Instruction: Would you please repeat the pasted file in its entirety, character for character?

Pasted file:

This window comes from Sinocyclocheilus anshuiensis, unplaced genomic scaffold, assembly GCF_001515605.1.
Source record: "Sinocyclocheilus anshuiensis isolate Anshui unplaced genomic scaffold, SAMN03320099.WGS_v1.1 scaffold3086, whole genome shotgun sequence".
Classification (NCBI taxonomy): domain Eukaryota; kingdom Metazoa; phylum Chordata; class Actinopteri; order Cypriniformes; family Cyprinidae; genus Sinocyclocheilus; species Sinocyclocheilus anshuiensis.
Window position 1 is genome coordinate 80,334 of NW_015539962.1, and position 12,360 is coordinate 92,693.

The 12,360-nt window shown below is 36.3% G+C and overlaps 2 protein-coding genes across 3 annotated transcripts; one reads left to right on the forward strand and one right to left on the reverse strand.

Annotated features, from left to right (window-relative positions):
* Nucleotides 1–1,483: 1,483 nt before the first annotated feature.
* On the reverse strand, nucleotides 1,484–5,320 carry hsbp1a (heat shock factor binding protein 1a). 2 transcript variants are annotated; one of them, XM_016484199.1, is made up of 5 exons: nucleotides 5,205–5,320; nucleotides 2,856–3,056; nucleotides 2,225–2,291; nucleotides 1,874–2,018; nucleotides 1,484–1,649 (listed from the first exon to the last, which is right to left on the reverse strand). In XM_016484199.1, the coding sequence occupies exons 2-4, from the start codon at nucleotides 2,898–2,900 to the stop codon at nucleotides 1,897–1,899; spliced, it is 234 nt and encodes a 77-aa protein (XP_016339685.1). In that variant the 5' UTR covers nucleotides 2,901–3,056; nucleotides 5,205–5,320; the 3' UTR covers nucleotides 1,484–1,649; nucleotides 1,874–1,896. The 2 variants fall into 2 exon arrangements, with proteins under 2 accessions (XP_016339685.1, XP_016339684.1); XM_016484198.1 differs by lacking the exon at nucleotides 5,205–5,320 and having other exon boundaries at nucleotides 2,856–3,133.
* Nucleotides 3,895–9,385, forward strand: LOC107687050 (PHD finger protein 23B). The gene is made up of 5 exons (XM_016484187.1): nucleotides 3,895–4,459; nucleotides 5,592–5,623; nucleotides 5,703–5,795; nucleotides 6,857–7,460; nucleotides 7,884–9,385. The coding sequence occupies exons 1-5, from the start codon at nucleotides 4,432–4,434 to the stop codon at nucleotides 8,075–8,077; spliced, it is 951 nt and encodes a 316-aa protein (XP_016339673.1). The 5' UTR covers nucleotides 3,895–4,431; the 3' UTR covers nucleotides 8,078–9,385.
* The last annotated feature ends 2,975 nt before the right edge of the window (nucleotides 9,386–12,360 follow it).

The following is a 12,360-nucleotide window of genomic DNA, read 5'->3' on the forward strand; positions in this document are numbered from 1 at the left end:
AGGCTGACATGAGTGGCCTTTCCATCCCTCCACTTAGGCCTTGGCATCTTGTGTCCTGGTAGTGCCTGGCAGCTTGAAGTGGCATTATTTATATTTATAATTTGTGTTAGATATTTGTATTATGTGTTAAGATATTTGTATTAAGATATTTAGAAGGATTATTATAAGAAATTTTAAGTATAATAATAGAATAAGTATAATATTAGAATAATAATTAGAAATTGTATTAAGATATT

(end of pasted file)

This window comes from Sinocyclocheilus anshuiensis, unplaced genomic scaffold, assembly GCF_001515605.1.
Source record: "Sinocyclocheilus anshuiensis isolate Anshui unplaced genomic scaffold, SAMN03320099.WGS_v1.1 scaffold3086, whole genome shotgun sequence".
Classification (NCBI taxonomy): domain Eukaryota; kingdom Metazoa; phylum Chordata; class Actinopteri; order Cypriniformes; family Cyprinidae; genus Sinocyclocheilus; species Sinocyclocheilus anshuiensis.
Window position 1 is genome coordinate 80,334 of NW_015539962.1, and position 12,360 is coordinate 92,693.

The 12,360-nt window shown below is 36.3% G+C and overlaps 2 protein-coding genes across 3 annotated transcripts; one reads left to right on the forward strand and one right to left on the reverse strand.

Annotated features, from left to right (window-relative positions):
* Nucleotides 1–1,483: 1,483 nt before the first annotated feature.
* On the reverse strand, nucleotides 1,484–5,320 carry hsbp1a (heat shock factor binding protein 1a). 2 transcript variants are annotated; one of them, XM_016484199.1, is made up of 5 exons: nucleotides 5,205–5,320; nucleotides 2,856–3,056; nucleotides 2,225–2,291; nucleotides 1,874–2,018; nucleotides 1,484–1,649 (listed from the first exon to the last, which is right to left on the reverse strand). In XM_016484199.1, the coding sequence occupies exons 2-4, from the start codon at nucleotides 2,898–2,900 to the stop codon at nucleotides 1,897–1,899; spliced, it is 234 nt and encodes a 77-aa protein (XP_016339685.1). In that variant the 5' UTR covers nucleotides 2,901–3,056; nucleotides 5,205–5,320; the 3' UTR covers nucleotides 1,484–1,649; nucleotides 1,874–1,896. The 2 variants fall into 2 exon arrangements, with proteins under 2 accessions (XP_016339685.1, XP_016339684.1); XM_016484198.1 differs by lacking the exon at nucleotides 5,205–5,320 and having other exon boundaries at nucleotides 2,856–3,133.
* Nucleotides 3,895–9,385, forward strand: LOC107687050 (PHD finger protein 23B). The gene is made up of 5 exons (XM_016484187.1): nucleotides 3,895–4,459; nucleotides 5,592–5,623; nucleotides 5,703–5,795; nucleotides 6,857–7,460; nucleotides 7,884–9,385. The coding sequence occupies exons 1-5, from the start codon at nucleotides 4,432–4,434 to the stop codon at nucleotides 8,075–8,077; spliced, it is 951 nt and encodes a 316-aa protein (XP_016339673.1). The 5' UTR covers nucleotides 3,895–4,431; the 3' UTR covers nucleotides 8,078–9,385.
* The last annotated feature ends 2,975 nt before the right edge of the window (nucleotides 9,386–12,360 follow it).

The following is a 12,360-nucleotide window of genomic DNA, read 5'->3' on the forward strand; positions in this document are numbered from 1 at the left end:
AGGCTGACATGAGTGGCCTTTCCATCCCTCCACTTAGGCCTTGGCATCTTGTGTCCTGGTAGTGCCTGGCAGCTTGAAGTGGCATTATTTATATTTATAATTTGTGTTAGATATTTGTATTATGTGTTAAGATATTTGTATTAAGATATTTAGAAGGATTATTATAAGAAATTTTAAGTATAATAATAGAATAAGTATAATATTAGAATAATAATTAGAAATTGTATTAAGATATT